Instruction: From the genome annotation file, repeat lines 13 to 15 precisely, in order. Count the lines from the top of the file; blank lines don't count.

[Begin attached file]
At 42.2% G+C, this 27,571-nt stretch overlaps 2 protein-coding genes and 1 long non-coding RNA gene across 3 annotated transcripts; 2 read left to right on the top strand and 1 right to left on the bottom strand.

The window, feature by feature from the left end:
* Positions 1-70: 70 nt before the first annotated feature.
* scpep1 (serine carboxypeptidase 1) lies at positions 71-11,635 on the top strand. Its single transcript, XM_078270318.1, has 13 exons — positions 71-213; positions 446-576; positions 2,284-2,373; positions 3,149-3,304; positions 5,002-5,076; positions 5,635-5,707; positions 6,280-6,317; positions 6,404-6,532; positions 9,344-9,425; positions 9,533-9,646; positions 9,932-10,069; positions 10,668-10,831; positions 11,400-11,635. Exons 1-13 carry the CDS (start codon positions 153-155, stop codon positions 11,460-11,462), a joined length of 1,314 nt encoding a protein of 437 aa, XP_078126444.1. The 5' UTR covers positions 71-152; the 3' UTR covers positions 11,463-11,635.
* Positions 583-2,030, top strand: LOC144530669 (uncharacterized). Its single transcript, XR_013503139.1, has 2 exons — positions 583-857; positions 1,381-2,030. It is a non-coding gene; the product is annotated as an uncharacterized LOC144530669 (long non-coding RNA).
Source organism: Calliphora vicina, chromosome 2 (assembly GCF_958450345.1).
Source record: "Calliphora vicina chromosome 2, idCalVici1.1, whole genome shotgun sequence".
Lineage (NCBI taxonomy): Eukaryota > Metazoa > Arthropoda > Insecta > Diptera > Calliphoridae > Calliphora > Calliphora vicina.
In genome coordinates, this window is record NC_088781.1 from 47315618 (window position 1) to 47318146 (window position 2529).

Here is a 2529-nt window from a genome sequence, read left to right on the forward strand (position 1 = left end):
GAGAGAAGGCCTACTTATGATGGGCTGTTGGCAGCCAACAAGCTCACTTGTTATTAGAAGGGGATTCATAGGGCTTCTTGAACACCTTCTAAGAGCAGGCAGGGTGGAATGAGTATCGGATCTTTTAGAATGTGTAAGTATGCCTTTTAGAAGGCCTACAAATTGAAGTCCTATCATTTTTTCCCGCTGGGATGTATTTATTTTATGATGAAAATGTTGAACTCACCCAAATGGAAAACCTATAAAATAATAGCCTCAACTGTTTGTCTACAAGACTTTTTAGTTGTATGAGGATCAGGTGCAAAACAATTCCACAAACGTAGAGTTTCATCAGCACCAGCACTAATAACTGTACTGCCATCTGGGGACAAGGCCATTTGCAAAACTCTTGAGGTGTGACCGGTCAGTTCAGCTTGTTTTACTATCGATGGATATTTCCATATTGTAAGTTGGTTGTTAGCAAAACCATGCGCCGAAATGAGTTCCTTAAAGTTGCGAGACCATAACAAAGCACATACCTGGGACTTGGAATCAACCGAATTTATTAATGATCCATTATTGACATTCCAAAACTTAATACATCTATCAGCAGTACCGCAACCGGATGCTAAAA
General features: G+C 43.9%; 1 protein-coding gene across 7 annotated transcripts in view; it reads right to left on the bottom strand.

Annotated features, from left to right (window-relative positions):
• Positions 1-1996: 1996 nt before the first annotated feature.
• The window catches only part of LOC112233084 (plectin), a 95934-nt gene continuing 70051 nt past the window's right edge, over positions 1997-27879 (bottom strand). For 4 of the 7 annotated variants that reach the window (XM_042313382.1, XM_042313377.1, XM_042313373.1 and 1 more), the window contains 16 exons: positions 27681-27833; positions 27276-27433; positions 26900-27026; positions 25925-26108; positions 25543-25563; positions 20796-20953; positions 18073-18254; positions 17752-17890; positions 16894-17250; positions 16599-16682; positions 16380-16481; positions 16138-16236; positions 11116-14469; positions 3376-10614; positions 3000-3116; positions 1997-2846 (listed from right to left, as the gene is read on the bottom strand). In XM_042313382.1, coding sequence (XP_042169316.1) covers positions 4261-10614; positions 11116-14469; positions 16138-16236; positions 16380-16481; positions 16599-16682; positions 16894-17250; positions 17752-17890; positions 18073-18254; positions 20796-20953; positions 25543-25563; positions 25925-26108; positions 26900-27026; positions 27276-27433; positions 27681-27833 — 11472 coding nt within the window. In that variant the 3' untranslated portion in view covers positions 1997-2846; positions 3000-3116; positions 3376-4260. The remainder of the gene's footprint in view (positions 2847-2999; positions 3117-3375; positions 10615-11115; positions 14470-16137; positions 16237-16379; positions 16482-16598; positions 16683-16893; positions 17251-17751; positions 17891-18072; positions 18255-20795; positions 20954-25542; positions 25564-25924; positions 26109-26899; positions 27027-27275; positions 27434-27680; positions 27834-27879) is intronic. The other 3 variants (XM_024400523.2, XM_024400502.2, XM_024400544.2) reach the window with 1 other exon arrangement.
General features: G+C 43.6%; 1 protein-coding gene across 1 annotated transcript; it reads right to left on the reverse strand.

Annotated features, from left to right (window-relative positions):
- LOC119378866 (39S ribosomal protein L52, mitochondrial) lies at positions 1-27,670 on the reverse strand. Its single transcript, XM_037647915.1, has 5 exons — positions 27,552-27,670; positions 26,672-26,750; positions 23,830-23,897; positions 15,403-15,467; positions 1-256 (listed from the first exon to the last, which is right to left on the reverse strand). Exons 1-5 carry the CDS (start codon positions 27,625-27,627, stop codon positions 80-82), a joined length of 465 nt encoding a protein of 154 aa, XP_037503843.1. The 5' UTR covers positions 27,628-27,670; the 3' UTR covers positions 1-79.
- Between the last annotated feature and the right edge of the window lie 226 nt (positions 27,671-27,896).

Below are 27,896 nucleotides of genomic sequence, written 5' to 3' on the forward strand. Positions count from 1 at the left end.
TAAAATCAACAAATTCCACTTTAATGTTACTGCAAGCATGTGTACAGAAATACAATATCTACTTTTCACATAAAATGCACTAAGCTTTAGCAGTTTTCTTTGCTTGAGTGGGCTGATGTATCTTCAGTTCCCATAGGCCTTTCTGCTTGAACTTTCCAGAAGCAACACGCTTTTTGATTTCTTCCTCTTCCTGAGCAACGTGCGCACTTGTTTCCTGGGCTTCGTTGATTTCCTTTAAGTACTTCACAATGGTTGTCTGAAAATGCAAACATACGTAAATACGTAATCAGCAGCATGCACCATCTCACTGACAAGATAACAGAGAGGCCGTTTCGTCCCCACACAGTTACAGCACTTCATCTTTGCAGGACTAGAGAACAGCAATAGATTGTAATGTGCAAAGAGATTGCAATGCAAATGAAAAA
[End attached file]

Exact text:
Annotated features, from left to right (window-relative positions):
• Positions 1-1996: 1996 nt before the first annotated feature.
• The window catches only part of LOC112233084 (plectin), a 95934-nt gene continuing 70051 nt past the window's right edge, over positions 1997-27879 (bottom strand). For 4 of the 7 annotated variants that reach the window (XM_042313382.1, XM_042313377.1, XM_042313373.1 and 1 more), the window contains 16 exons: positions 27681-27833; positions 27276-27433; positions 26900-27026; positions 25925-26108; positions 25543-25563; positions 20796-20953; positions 18073-18254; positions 17752-17890; positions 16894-17250; positions 16599-16682; positions 16380-16481; positions 16138-16236; positions 11116-14469; positions 3376-10614; positions 3000-3116; positions 1997-2846 (listed from right to left, as the gene is read on the bottom strand). In XM_042313382.1, coding sequence (XP_042169316.1) covers positions 4261-10614; positions 11116-14469; positions 16138-16236; positions 16380-16481; positions 16599-16682; positions 16894-17250; positions 17752-17890; positions 18073-18254; positions 20796-20953; positions 25543-25563; positions 25925-26108; positions 26900-27026; positions 27276-27433; positions 27681-27833 — 11472 coding nt within the window. In that variant the 3' untranslated portion in view covers positions 1997-2846; positions 3000-3116; positions 3376-4260. The remainder of the gene's footprint in view (positions 2847-2999; positions 3117-3375; positions 10615-11115; positions 14470-16137; positions 16237-16379; positions 16482-16598; positions 16683-16893; positions 17251-17751; positions 17891-18072; positions 18255-20795; positions 20954-25542; positions 25564-25924; positions 26109-26899; positions 27027-27275; positions 27434-27680; positions 27834-27879) is intronic. The other 3 variants (XM_024400523.2, XM_024400502.2, XM_024400544.2) reach the window with 1 other exon arrangement.